Sunday, January 13, 2013

Learning About Vintage

It amazes me how popular old baseball cards are today.  I don't mean 1960s old.  I mean 1910s old.  Cards featuring players that may have never played a televised inning.  The players on early 20th century tobacco cards had to deal with opponents like Ty Cobb or unruly fans that enjoyed throwing rotten apples at rival players.

Those were harsh times.  Those little tobacco cards from that era fetch some good money at card shows in 2013.  When I was at the SoCal Baseball Expo on Friday, several folks were asking vintage dealers for old tobacco cards.  I didn't just over hear one or two guys asking.  I really mean that several fellows of varying ages asking for these types of cards.

I thought that was interesting and am glad that people love baseball history.  Baseball isn't just a game, it is a learning experience.  Someday, I will pick up some real tobacco minis when I learn more about them.  I need to learn more about the players from the first couple decades of the 20th century, learn the sets names, and know price ranges.  I also need to get some info on how to tell if a 1910 tobacco card is a fake.  This may be info that I need.

If anyone is an expert in collecting these cards, please leave me an email or a comment.  I will even take some answers from people that just think that they are experts.

A vintage vendor dude, had a box of cards labeled as new arrivals.  He stated that these were cards that he had just received and didn't sort them out by year yet.  The 5000 count box was filled with vintage goodness from the 40s-70s.

This Hank Greenberg really caught my eye.  I had never seen a card from this set before.  A fellow collector was sitting next to me.  As I was paying for my stack of cards, he noticed the Greenberg.  I asked him if he knew anything about this card.  I just knew the guy must be a vintage expert.  He brought reading glasses, a magnifying glass, and a briefcase.  This dude was legit.

Well anyways, he said it was from a set that came with a book.  The set is referred to as the 1961 Golden Press set.  These cards were a page in the book and had perforated edges for kids to rip them out.  The briefcase collector added that the set included all Hall of Fame players and was fairly cheap to put together.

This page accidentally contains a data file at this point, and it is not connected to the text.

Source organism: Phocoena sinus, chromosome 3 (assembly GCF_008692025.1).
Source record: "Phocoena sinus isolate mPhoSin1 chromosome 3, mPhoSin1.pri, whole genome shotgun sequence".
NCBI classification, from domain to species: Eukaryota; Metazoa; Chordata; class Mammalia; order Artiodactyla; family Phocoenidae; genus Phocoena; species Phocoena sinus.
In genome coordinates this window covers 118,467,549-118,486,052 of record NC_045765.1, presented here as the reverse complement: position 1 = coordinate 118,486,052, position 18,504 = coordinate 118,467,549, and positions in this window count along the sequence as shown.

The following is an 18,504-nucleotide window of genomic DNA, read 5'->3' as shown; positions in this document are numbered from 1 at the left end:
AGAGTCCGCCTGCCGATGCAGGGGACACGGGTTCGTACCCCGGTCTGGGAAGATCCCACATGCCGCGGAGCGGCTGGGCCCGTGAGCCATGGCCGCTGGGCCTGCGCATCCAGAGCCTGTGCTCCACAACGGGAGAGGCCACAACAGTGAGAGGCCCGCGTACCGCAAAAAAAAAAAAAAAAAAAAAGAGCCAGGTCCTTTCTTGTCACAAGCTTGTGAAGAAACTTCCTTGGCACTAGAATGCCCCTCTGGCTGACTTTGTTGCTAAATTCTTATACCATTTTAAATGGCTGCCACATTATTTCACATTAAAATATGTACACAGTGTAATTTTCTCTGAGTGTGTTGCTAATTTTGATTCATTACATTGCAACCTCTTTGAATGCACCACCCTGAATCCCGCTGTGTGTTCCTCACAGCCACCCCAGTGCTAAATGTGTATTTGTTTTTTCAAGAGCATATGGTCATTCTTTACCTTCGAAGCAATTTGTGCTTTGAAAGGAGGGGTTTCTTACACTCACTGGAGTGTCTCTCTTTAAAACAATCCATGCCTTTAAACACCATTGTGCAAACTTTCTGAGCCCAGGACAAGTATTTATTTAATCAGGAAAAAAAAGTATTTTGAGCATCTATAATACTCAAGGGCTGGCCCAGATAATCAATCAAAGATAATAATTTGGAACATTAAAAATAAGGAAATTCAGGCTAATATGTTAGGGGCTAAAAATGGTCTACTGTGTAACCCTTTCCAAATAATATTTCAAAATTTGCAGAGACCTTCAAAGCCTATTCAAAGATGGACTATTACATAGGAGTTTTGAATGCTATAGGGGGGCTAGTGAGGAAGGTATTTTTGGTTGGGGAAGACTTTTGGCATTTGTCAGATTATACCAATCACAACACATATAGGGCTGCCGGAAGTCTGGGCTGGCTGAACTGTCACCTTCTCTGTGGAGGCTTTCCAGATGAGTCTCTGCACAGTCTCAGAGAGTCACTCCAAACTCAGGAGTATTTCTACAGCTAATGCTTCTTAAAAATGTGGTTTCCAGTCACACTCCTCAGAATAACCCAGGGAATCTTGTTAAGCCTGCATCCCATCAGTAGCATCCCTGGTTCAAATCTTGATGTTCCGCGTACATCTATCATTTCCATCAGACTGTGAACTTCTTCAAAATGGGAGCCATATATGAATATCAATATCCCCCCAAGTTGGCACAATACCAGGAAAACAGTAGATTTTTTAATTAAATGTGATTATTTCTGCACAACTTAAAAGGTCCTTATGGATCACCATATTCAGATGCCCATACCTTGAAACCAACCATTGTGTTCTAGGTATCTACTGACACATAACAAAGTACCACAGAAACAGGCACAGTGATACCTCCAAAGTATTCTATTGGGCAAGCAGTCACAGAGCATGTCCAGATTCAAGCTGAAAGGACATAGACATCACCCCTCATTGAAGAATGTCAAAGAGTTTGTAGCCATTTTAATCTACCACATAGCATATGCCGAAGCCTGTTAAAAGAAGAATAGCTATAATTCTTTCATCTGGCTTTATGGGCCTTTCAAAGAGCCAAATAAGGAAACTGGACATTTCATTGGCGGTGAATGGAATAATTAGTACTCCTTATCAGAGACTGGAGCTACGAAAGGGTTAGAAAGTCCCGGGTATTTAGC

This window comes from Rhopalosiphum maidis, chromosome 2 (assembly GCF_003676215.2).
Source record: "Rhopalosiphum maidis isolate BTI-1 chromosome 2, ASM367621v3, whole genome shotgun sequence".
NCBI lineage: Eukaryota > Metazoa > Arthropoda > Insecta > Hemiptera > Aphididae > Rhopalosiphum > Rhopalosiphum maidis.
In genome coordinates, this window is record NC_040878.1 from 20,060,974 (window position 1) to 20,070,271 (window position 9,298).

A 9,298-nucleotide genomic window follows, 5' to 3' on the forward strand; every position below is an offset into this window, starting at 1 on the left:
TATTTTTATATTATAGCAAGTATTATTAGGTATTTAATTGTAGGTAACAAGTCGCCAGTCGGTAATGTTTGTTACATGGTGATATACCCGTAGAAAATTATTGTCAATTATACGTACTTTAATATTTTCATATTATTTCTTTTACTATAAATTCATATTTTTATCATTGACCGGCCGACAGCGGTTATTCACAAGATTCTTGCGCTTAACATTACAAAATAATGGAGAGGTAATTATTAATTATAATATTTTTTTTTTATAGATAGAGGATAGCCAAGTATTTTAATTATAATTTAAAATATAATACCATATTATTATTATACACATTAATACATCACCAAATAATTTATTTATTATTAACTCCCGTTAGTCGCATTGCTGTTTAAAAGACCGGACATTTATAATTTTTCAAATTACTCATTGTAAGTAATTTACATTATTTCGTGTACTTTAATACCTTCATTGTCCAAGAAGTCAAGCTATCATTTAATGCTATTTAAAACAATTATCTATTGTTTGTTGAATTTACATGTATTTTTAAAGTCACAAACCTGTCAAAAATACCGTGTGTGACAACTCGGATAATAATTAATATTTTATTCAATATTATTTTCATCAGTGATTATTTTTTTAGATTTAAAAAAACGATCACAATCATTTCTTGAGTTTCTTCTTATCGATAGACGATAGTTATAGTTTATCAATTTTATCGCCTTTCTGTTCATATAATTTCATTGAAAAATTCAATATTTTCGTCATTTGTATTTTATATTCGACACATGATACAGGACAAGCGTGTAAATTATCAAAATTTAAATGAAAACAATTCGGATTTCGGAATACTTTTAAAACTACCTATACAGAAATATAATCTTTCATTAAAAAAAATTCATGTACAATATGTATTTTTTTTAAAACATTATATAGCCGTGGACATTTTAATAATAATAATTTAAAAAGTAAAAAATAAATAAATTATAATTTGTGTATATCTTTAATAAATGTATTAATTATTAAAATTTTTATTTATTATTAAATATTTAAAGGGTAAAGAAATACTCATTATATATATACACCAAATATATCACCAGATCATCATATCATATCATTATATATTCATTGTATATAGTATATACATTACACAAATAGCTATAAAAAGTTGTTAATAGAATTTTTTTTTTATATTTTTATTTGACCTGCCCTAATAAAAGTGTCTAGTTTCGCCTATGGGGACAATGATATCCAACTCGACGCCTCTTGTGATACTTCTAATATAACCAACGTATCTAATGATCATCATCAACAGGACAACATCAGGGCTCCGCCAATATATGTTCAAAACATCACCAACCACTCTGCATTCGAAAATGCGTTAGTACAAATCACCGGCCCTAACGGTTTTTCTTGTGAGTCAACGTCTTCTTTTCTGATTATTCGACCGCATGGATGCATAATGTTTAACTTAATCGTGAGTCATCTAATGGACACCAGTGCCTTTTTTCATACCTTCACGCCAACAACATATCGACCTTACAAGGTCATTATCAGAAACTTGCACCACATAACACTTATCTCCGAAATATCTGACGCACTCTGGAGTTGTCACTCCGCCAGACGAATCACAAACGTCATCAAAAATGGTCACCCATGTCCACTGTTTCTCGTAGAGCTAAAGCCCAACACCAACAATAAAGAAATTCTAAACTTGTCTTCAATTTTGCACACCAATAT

I looked around online and found that the only cards from this set they may get pricey are the Ty Cobb and Babe Ruth.  Not sure, if I will go for the whole set, but I will try to look out for some more singles from the Golden Press.

I have a lot to learn about the older card sets.  I know way too much about card sets of 2012 and I am not sure any of that information will be useful in 50 years.    


Carl Crawford Cards said...

I have a Golden Press Charles Bender. It seems like a cool set!

Michael Chase said...

There's a lot I need to learn of Vintage too. It's definitely not my area. A little too high end for my liking but appreciate and respect vintage, just the same.

Dhoff said...

I dig that Golden Press set, and that Greenberg is the one card I really want from that set. I'll be on the lookout for my own.

With vintage, I seek out the low-end deal. If someone wants $10-$15 for a no-name baseball player tobacoo card that's beat to hell with dinged corners and a hole punched through it, it's probably legit. Seeking poor condition cards makes for a good way to play it safe and still get to enjoy vintage. But that's just me.

Ernest Reyes said...

Yeah, Golden Press cards. They actually came in uncut perforated sheets in a little book. If I remember correctly, they had 6 cards per page,and some of the cards are actually on the front and back cover of the book. There are 33 cards total in the set.

Potch said...

I haven't seen anything from that set. That's a great looking Greenberg.

Potch said...

Pardon, but how is the card stock? Just curious. Many thanks.

Anonymous said...

This is a really great post and I couldn't agree more. The cards from that era hold big time appeal, but there's also some nightmare stories out there about collectors getting misled into making bad buys, trades, whatever.

Honestly, I know nothing about cards from this era, aside from some names and visual layout and design themes used that was also shared with various popular Americana themes of the day. That shared, I found this book enjoyable, though not totally enlightening, "The T206 Collection: The Players & Their Stories." Of course, "The Card," by O'Keefe, is also a great read about the Honus Wagner storyline. "The Glory of Their Times: The Story of the Early Days of Baseball Told by the Men Who Played It," is promising.

Above, Dhoff nailed it and I agree completely. Vintage cards can be the card collectors playground of the wealthy. Until, that is, you put "poor" into the search.

Poor condition it is, and the collection grows!

That's a beauty Greenberg card, by the way.